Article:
This chapter includes the following topics:
Developing applications for deployment with Java Web Start is generally the same as developing stand-alone applications for the Java(TM) Platform Standard Edition. For instance, the entry point for the application is the standard public static void main(String argv).
However, in order to support Web deployment—automatic download and launching of an application—and to ensure that an application can run in a secure sandbox, there are some additional considerations:
Java Web Start only transfers JAR files from the Web server to the client machine. It determines where to store the JAR files on the local machine. Thus, an application cannot use disk-relative references to resources such as images and configuration files.
All application resources must be retrieved from the JAR files specified in the resources section of the JNLP file, or retrieved explicitly using an HTTP request to the Web server. Storing resources in JAR files is recommended, since they will be cached on the local machine by Java Web Start.
The following code example shows how to retrieve images from a JAR file:
// Get current classloader ClassLoader cl = this.getClass().getClassLoader(); // Create icons Icon saveIcon = new ImageIcon(cl.getResource("images/save.gif")); Icon cutIcon = new ImageIcon(cl.getResource("images/cut.gif")); ...
The example assumes that the following entries exist in one of the JAR files for the application:
JNLP API can be used to access the client's file system and other resources. See the following topics for more information about using JNLPI API to access the client:
Java Web Start addresses the security issues:
Applications launched with Java Web Start are, by default, run in a restricted environment where they have limited access to local computing resources, such as storage devices and the local network. In this sandbox environment, Java Web Start can guarantee that a downloaded and potentially untrusted application cannot compromise the security of the local files or the network.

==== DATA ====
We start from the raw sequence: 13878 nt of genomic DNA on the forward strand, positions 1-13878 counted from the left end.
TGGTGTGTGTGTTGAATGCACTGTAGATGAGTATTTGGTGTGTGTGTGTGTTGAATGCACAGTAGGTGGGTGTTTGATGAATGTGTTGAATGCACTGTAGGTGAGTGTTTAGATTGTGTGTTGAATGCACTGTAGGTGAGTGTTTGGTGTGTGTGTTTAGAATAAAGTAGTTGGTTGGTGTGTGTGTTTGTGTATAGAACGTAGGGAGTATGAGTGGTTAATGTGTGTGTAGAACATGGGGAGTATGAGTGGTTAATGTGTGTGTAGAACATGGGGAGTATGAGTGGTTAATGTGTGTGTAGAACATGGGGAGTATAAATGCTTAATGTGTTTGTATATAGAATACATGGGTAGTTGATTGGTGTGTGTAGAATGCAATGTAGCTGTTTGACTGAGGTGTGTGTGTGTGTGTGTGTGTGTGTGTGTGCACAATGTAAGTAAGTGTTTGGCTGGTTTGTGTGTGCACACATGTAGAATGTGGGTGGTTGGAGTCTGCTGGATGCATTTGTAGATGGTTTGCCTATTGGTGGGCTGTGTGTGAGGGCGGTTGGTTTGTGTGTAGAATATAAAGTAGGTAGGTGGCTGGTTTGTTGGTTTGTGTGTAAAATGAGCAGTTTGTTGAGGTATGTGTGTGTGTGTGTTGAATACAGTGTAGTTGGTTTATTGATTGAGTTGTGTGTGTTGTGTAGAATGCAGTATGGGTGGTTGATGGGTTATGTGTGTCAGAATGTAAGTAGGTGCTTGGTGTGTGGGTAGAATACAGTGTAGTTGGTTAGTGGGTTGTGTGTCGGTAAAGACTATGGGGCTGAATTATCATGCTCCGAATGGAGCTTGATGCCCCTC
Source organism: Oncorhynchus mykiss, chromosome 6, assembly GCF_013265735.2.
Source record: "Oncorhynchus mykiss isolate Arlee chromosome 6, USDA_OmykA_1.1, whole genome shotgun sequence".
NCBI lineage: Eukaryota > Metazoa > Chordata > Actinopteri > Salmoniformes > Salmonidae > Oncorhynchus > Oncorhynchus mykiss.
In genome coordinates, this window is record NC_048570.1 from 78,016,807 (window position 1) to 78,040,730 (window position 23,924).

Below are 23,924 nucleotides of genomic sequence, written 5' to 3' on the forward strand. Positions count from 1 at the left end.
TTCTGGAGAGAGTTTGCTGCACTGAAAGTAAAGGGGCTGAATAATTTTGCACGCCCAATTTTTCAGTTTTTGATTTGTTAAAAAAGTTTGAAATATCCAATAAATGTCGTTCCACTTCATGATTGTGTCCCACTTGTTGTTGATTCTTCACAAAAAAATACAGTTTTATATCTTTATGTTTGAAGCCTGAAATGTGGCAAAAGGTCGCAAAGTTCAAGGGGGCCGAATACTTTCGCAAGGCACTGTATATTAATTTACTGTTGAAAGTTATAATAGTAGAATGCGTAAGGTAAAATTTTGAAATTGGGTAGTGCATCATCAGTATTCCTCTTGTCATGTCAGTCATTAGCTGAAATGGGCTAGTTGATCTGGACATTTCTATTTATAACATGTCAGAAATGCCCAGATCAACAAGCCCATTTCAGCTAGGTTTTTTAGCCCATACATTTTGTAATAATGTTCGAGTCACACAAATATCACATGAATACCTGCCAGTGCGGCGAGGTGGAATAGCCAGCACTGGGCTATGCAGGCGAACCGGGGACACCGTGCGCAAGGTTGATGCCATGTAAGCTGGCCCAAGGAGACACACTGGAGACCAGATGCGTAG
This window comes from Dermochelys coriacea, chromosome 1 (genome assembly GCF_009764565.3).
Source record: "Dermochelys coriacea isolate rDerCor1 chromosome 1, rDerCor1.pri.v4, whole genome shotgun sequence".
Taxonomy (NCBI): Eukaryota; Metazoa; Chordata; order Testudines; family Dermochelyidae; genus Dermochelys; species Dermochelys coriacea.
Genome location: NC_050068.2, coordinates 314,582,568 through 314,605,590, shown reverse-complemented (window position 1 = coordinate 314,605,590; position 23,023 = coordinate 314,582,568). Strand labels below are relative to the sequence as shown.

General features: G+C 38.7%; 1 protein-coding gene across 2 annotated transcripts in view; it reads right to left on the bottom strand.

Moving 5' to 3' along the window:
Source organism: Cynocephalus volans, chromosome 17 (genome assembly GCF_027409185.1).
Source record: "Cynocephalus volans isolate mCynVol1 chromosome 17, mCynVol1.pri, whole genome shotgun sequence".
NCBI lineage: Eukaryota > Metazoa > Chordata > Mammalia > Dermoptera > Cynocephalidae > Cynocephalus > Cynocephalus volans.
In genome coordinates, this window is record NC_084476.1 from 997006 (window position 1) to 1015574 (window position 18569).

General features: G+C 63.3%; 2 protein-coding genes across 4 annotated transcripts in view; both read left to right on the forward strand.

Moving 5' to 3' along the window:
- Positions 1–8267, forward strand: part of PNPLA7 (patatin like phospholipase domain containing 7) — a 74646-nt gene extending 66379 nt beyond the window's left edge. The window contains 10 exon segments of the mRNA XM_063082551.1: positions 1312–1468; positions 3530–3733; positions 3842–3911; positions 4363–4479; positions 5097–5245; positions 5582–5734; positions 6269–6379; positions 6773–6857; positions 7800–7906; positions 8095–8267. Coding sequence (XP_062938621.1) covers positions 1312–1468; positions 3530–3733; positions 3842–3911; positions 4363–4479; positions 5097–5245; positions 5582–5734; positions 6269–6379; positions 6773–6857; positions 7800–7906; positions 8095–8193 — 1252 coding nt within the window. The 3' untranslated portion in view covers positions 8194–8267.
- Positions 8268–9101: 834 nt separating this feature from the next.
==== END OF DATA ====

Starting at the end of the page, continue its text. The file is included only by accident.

An additional security feature supported by Java Web Start is digital code signing. If an application being invoked is delivered in one or more signed JAR files, Java Web Start will verify that the contents of the JAR file have not been modified since they were signed. If verification of a digital signature fails, Java Web Start will not run the application, since it may have been compromised by a third-party.
The support for code signing is important for both users and for application service providers. This service makes it possible for users to verify that an application comes from a trusted source. Because the application service provider signs the code, both can be ensured that no other party can impersonate the application on the Web. A signed application that is trusted by the user can also request additional system privileges, such as access to a local disk.
Java Web Start presents a dialog displaying the application's origin, based on the signer's certificate, before the application is launched. This allows the user to make an informed decision about whether or not to grant additional privileges to the downloaded code.
By including the following settings in the JNLP file, an application can request full access to a client system if all its JAR files are signed :
<security> <all-permissions/> </security>